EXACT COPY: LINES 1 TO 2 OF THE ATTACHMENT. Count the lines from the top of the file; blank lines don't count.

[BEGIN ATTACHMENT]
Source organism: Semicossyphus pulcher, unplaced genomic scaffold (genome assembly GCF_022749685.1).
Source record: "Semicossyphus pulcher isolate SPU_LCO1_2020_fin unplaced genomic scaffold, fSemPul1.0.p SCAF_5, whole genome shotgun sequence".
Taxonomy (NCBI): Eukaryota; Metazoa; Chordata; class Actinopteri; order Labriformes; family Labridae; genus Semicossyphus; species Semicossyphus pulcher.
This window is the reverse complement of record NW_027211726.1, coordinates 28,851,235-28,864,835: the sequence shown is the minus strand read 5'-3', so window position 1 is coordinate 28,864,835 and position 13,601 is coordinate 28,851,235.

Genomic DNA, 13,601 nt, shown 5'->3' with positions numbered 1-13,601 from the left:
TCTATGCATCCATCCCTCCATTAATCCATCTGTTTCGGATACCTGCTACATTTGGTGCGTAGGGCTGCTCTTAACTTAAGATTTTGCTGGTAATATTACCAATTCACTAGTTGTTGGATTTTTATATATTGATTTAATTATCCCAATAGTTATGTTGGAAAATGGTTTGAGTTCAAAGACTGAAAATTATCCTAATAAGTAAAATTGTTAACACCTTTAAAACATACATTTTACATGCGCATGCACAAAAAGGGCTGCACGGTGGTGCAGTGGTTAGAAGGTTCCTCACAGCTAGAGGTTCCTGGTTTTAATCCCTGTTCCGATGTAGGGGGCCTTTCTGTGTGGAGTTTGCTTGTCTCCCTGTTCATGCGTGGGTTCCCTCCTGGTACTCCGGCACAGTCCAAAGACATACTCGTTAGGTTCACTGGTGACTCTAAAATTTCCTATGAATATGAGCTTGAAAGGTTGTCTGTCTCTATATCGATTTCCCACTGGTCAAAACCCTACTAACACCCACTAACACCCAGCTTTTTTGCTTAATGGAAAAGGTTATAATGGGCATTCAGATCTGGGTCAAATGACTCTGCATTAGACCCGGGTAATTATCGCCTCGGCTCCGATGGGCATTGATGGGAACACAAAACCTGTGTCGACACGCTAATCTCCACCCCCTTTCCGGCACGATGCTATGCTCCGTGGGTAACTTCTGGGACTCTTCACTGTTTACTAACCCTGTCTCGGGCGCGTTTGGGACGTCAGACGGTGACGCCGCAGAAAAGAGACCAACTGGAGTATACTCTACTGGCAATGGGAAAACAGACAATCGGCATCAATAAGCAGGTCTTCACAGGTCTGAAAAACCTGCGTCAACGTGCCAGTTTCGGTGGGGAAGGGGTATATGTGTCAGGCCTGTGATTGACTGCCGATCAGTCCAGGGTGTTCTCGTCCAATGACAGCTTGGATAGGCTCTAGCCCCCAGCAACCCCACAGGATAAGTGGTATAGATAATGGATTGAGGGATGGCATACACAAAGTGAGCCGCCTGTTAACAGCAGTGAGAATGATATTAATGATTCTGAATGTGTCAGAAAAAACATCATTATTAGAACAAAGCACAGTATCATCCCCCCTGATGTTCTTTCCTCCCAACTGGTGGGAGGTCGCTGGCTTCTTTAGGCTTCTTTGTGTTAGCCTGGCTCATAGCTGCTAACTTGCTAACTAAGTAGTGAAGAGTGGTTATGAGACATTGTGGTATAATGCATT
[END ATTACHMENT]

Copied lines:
Source organism: Semicossyphus pulcher, unplaced genomic scaffold (genome assembly GCF_022749685.1).
Source record: "Semicossyphus pulcher isolate SPU_LCO1_2020_fin unplaced genomic scaffold, fSemPul1.0.p SCAF_5, whole genome shotgun sequence".